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Publication numberUS3747021 A
Publication typeGrant
Publication dateJul 17, 1973
Filing dateJul 18, 1969
Priority dateJul 18, 1969
Publication numberUS 3747021 A, US 3747021A, US-A-3747021, US3747021 A, US3747021A
InventorsSmiley V
Original AssigneeUs Navy
Export CitationBiBTeX, EndNote, RefMan
External Links: USPTO, USPTO Assignment, Espacenet
Wide range continuously tunable thin film laser
US 3747021 A
Abstract
A thin film of laser material is prepared from two different compounds known to have lasing capabilities at different wavelengths and also having one component in common. The two compounds are caused to be deposited in a thin film layer of varying concentration so as to produce a final thin film of lasing material which changes in composition along a selected axis from a layer of laser material comprising substantially wholly one of the compounds, through varying gradient degrees of relative concentrations of the two compounds to a final gradient which may comprise substantially wholly the other compound of laser material. A source of excitation energy is provided, together with means for producing relative motion between the thin film of excitation energy so that the laser output is continuously tunable over an extremely broad band of outputs.
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Description  (OCR text may contain errors)

United States Patent 91 Smiley WIDE RANGE CONTINUOUSLY TUNABLE THIN FILMLASER [75] Inventor: Vern N. Smiley, San Diego, Calif.

[73] Assignee: The United States of America as represented by the Secretary of the Navy, Washington, DC.

[22] Filed: July 18, 1969 [2]] Appl. No.: 842,914

OTHER PUBLICATIONS Volume Excitation of an Ultrathin Single-Mode CdSe Laser; Stillman et al.;.Applied Physics Letters; Oct. 66; Vol.9, No. 'pg. 268-pg. 268-269. End-Pumped Laser Emission from cadmium Sulfide 51 July 17, 1973 Selenide Bombarded by an Electron Beam; Jour. App.

Physics; Vol. 38; June 1967; Tait et al.; pg. 3035-3036.

[57] ABSTRACT A thin film of laser material is prepared from two different compounds known to have lasing capabilities at different wavelengths and also having one component in common. The two compounds are caused to be deposited in a thin film layer of varying concentration so as to produce a final thin film of lasing material which changes in composition along a selected axis from a layer of laser material comprising substantially wholly one of the compounds, through varying gradient degrees of relative concentrations of the two compounds to a final gradient which may comprise substantially wholly the other compound of laser material. A source of excitation energy is provided, together with means for producing relative motion between the thin film of excitation energy so that the laser output is continuously tunable over an extremely broad band of outputs.

4 Claims, 3 Drawing Figures WIDE RANGE CONTINUOUSLY TUNABLE THIN FILM LASER STATEMENT OF GOVERNMENT INTEREST The invention described herein may be manufactured and used by or for the Government of the United States of America for governmental purposes without the payment of any royalties thereon or therefor.

CROSS REFERENCES TO RELATED APPLICATIONS BACKGROUND OF THE INVENTION Although a number of laser devices of varying configuration and arrangements have been devised employing relatively thin films of laser material in one degree or another, none is known at present toembrace the capability of continuous tuning over a large spectral width of laser output. Some of the known and prior art thin film lasers are capable of producing alaser beam in a direction parallelto the principal plane of the thin film, while others are known to be capable under certain conditions of producing a laser beam in a direction perpendicular to the principal plane of the thin film laser material, affording the desirable characteristic of a relatively large laser beam aperture. However, of all the knownlaserswhich may be considered to be tun- 'able,the,span of such tunability is relatively very small, covering only very narrow spectral bandwidths which typically may be of only a few Angstrom units in the visible spectral region, at most. Applicant has devised a very wide band, continuously tunable, thin film laser which may readily be devised to be continuously tunable over more than 1,000 Angstrom units in the visible spectral region.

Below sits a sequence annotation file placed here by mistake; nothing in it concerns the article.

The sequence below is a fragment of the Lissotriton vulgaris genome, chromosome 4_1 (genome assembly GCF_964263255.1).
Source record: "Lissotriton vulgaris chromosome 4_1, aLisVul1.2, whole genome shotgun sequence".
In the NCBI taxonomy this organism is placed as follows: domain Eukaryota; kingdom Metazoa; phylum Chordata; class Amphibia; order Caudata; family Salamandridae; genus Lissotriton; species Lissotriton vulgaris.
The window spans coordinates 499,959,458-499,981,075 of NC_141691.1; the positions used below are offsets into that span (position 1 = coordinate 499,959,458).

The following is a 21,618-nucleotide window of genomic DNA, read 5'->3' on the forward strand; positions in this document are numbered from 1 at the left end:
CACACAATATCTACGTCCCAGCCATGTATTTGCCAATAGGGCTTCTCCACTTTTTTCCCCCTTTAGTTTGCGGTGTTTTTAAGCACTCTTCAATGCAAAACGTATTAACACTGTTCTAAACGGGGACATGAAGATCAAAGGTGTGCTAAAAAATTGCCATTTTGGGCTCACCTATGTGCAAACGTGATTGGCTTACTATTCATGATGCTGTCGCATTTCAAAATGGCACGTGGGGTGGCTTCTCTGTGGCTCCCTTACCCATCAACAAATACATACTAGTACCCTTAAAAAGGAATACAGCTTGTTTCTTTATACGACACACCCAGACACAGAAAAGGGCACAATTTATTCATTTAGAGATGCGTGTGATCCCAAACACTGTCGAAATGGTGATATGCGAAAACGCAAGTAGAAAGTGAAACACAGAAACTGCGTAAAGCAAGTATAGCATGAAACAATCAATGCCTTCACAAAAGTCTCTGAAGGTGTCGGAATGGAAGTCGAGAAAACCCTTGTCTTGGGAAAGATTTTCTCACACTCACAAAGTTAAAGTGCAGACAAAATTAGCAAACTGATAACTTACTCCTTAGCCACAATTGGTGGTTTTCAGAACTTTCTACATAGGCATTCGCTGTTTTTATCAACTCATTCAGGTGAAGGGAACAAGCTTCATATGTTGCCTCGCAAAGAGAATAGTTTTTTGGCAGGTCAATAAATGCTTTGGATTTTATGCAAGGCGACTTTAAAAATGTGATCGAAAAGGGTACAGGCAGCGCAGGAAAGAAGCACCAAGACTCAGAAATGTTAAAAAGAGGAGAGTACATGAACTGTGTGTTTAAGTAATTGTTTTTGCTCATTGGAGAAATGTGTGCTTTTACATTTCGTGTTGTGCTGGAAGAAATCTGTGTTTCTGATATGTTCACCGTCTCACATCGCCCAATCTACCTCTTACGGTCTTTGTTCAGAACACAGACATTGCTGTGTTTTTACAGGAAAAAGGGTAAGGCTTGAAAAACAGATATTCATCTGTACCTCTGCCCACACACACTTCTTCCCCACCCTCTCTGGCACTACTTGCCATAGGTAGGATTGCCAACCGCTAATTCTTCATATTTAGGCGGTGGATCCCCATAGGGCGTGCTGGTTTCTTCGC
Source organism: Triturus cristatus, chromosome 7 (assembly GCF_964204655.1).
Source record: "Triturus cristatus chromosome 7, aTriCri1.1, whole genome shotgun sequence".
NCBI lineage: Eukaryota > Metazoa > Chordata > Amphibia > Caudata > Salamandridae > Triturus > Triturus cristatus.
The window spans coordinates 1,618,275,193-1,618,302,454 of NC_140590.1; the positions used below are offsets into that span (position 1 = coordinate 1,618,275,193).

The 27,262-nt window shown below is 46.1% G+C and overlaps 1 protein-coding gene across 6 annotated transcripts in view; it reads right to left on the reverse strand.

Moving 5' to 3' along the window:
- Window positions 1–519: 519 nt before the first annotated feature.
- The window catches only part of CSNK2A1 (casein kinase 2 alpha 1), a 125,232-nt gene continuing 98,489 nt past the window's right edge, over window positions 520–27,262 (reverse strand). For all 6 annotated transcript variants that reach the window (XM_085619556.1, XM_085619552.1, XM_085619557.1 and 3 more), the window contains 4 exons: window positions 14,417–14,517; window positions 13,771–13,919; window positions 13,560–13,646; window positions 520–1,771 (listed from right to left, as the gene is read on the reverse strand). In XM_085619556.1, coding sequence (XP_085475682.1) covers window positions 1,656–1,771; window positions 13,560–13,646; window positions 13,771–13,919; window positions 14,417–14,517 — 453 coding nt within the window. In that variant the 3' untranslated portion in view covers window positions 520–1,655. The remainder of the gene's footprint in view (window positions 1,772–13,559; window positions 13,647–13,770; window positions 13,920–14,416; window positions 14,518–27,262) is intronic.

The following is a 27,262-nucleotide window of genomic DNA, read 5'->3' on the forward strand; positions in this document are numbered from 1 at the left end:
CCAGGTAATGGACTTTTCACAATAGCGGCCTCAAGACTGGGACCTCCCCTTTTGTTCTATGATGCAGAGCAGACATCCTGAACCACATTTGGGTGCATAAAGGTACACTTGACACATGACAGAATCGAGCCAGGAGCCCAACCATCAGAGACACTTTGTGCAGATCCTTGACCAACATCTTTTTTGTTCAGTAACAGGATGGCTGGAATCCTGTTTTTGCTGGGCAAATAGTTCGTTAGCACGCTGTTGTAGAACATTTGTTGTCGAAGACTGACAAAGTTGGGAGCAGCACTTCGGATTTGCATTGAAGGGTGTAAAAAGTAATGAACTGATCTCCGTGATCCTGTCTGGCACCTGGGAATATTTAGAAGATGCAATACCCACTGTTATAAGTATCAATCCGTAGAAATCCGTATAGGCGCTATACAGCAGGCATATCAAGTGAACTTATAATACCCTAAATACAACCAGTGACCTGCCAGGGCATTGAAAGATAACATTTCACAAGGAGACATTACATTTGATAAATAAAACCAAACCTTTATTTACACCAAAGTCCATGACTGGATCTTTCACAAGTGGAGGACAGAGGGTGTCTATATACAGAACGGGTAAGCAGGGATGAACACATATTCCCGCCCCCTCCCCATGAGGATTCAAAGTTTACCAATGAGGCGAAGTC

SUMMARY oF THE INVENTION The concept of the present invention contemplates a "thin film of laser material which may comprise two compounds that may be designated as AB and AC. These two compounds have different resonant lasing frequencies which may be separated by a few thousand Angstrom units, for example. The film of laser material comprising these two compounds is caused to be created with a varying concentration of one of the compounds relative to the other of the compounds in the thinfilm of laser material and may extend from one exing the composite compound deposit as being of the form AB,C, where x is the relative concentration of B. When x =1, the composite comprises substantially wholly the AB compound but when x 0, the composite is substantially wholly the AC compound. Accordingly, x may be considered' as the concentration index and when x is made to vary with distance along a principal axis'of the thin film of laser material, that concentration index is a function of distance along the gradient axis.